What happens when you combine a murder mystery writer with a sentimental favorite recipe? You’ll just have to listen to find out! June Cline and Sandy Weaver Carman had a blast with author, artist, baker and dern creative lady, Conda Douglas. Where did that unusual first name come from? You’ll just have to listen to find out!
The story behind how the sugar cookie recipe became Conda’s favorite is sweet, as is the fact that, in addition to authoring murder mysteries, she also writes a tween fiction series and cookbooks. The wit and wisdom that Conda shares about writing will inspire anyone who’s ever thought of writing a book to sit down and do it! Enjoy this episode of Happiness Recipe, and then head for the kitchen. Let us know how your cookies turn out!
CONDA’S GRANDMA’S SUGAR COOKIES
2/3 cup cooking oil (I use canola, my grandmother used lard. Don’t use lard, because … well, it’s lard.)
2 teaspoons vanilla (or more if you love vanilla)
1 teaspoon grated lemon rind (or 1/4 teaspoon lemon extract)
3/4 cup sugar
2 cups flour (I sometimes use 1 cup unbleached flour and 1 cup whole wheat pastry flour. This makes the cookies crumbly but I love cookie crumbles. Use only unbleached flour if making sandwich cookies.)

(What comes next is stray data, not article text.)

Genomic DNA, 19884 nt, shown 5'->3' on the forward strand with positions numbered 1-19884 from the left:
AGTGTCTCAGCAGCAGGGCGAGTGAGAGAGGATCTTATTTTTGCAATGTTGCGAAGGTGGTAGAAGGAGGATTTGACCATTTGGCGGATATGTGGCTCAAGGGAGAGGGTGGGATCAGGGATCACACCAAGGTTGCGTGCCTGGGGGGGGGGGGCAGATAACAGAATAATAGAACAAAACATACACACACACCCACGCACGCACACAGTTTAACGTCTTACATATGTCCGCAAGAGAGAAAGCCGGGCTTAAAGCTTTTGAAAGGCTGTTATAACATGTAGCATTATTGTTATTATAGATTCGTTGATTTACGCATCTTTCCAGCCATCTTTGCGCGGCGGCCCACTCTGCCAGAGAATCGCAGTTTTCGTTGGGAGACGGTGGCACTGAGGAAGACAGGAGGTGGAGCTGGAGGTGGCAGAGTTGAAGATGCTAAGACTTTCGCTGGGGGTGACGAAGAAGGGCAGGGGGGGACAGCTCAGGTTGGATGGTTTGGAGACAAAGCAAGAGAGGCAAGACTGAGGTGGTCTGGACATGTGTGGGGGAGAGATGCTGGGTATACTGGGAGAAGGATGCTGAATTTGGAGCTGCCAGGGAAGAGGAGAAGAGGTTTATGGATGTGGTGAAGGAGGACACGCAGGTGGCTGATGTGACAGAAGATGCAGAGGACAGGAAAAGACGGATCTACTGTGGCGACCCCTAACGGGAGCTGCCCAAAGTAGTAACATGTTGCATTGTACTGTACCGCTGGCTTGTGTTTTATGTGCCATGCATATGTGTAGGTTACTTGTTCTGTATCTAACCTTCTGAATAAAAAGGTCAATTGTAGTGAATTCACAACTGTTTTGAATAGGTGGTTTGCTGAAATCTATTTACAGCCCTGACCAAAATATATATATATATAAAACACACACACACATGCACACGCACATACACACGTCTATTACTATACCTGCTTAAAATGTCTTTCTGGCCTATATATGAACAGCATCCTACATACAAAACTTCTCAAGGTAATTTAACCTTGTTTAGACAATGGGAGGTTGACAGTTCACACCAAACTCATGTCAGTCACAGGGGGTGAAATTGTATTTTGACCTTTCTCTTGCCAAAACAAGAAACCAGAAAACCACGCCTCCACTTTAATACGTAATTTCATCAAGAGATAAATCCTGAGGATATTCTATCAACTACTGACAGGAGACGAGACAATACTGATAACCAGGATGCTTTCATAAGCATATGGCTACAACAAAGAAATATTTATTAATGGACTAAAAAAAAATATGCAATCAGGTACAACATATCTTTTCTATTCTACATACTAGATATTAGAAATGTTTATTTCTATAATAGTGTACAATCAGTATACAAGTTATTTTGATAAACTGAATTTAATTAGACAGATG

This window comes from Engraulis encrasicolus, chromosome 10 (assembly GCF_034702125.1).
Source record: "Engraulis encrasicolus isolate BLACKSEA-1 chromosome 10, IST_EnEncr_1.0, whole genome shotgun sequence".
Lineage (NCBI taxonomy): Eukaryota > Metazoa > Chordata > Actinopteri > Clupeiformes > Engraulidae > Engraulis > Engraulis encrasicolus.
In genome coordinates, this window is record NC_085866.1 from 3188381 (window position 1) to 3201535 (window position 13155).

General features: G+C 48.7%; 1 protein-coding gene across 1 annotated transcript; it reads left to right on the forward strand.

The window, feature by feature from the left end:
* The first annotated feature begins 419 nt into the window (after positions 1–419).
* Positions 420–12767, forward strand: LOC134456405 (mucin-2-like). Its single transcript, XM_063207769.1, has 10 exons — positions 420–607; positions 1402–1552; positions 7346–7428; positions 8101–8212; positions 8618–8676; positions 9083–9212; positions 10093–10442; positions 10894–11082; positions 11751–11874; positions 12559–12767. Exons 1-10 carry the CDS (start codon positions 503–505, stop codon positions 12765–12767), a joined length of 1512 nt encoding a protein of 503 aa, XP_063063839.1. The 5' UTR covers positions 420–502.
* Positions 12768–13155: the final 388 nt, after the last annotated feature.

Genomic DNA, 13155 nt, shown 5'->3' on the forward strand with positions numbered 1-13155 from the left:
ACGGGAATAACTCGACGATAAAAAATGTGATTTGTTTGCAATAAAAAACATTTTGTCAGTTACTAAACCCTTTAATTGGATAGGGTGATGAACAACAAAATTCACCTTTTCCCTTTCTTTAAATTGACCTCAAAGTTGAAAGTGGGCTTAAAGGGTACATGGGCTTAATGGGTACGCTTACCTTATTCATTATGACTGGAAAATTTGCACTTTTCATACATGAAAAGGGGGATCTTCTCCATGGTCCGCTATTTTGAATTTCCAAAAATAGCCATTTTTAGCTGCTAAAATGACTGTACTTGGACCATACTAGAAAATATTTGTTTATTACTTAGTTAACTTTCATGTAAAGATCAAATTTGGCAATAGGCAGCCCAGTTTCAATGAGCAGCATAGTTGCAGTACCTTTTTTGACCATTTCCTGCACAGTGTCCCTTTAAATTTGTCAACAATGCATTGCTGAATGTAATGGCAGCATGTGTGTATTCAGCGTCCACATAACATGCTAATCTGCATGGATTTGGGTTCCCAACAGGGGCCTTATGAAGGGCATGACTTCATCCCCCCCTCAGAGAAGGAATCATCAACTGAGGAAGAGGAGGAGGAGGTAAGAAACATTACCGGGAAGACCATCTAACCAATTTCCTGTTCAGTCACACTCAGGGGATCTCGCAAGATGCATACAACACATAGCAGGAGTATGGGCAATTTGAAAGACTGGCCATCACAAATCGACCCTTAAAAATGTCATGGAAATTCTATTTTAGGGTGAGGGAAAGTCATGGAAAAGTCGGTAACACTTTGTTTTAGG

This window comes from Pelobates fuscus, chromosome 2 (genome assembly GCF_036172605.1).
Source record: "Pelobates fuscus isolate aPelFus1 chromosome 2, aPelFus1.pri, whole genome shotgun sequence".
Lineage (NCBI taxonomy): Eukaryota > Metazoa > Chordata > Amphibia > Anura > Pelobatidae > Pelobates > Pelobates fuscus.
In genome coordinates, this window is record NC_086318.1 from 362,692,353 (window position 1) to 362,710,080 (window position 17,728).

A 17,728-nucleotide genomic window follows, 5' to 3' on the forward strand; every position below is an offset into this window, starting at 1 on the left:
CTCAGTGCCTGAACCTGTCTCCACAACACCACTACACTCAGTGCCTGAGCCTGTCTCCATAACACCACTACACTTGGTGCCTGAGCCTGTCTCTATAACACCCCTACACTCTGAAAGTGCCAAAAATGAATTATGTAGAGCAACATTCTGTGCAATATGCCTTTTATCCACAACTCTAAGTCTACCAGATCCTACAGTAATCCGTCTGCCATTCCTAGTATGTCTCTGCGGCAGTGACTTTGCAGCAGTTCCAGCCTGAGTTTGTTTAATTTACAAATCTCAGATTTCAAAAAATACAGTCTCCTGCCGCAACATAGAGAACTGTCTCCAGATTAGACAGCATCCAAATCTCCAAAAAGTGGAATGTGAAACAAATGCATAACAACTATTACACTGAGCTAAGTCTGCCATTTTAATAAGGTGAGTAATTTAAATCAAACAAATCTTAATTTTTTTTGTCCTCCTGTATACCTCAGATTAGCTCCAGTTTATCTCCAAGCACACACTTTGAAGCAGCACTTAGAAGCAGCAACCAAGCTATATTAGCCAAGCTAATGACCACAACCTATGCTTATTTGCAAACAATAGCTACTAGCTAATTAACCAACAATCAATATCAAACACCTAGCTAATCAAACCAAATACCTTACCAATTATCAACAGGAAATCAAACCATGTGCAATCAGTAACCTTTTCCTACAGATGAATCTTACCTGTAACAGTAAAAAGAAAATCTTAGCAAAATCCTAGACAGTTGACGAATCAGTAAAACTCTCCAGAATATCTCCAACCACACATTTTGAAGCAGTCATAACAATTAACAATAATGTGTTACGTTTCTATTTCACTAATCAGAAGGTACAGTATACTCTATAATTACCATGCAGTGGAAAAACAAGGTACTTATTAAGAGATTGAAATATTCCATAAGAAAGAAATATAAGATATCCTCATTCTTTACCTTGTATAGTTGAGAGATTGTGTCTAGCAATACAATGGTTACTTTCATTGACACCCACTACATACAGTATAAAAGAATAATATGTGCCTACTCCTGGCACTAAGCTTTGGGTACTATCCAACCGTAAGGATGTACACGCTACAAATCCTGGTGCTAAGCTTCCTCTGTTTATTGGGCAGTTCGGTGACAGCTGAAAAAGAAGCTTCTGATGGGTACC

2 teaspoons baking powder
1/2 teaspoon salt (can be omitted)
Place the dry ingredients in a bowl and mix well. Add the cooking oil, vanilla, lemon extract and eggs and mix well (easy to mix). Mixture will be oily. Pat a palm sized amount into the shape of a cookie and place on a baking sheet 3″ apart. Bake at 400 degrees for 8 to 10 minutes.
These cookies make a great base for all sorts of sandwich cookies because they are all close to the same size. So fill with frosting, marshmallow, peanut butter and jam, whipped cream or my favorite, ice cream. Yum.
For chocolate sugar cookies: add a couple of tablespoons of Dutch cocoa to the dough and omit the lemon zest or extract. For chocolate orange sugar cookies, substitute orange extract for the lemon extract.
These do great with butter frosting as Christmas cookies, too. They also freeze well, although it can be a struggle managing to get them to the freezer uneaten and they are very edible frozen.